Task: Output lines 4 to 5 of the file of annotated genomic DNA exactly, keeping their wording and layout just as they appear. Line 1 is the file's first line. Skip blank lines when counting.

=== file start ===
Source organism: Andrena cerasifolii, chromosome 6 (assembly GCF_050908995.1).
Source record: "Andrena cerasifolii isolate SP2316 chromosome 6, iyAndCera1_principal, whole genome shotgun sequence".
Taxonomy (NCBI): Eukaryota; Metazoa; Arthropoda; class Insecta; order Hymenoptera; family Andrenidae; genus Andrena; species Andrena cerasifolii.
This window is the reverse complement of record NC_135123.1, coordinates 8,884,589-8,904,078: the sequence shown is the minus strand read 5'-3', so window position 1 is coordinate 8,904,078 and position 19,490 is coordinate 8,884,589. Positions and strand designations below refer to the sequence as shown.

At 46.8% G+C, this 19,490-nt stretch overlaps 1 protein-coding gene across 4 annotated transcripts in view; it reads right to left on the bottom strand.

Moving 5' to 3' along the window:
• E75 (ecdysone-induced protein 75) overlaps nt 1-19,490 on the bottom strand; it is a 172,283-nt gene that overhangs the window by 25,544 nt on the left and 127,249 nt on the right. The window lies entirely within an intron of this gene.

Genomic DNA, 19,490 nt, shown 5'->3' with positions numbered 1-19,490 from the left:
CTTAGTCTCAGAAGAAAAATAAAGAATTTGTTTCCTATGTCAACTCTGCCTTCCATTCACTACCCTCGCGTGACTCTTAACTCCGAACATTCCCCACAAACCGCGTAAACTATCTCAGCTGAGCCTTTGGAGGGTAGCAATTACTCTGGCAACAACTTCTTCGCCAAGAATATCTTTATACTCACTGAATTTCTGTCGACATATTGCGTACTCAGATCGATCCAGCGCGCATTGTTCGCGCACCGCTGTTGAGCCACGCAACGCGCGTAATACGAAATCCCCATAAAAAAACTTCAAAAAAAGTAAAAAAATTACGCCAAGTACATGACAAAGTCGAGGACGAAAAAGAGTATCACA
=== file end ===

This window is the reverse complement of record NC_135123.1, coordinates 8,884,589-8,904,078: the sequence shown is the minus strand read 5'-3', so window position 1 is coordinate 8,904,078 and position 19,490 is coordinate 8,884,589. Positions and strand designations below refer to the sequence as shown.

At 46.8% G+C, this 19,490-nt stretch overlaps 1 protein-coding gene across 4 annotated transcripts in view; it reads right to left on the bottom strand.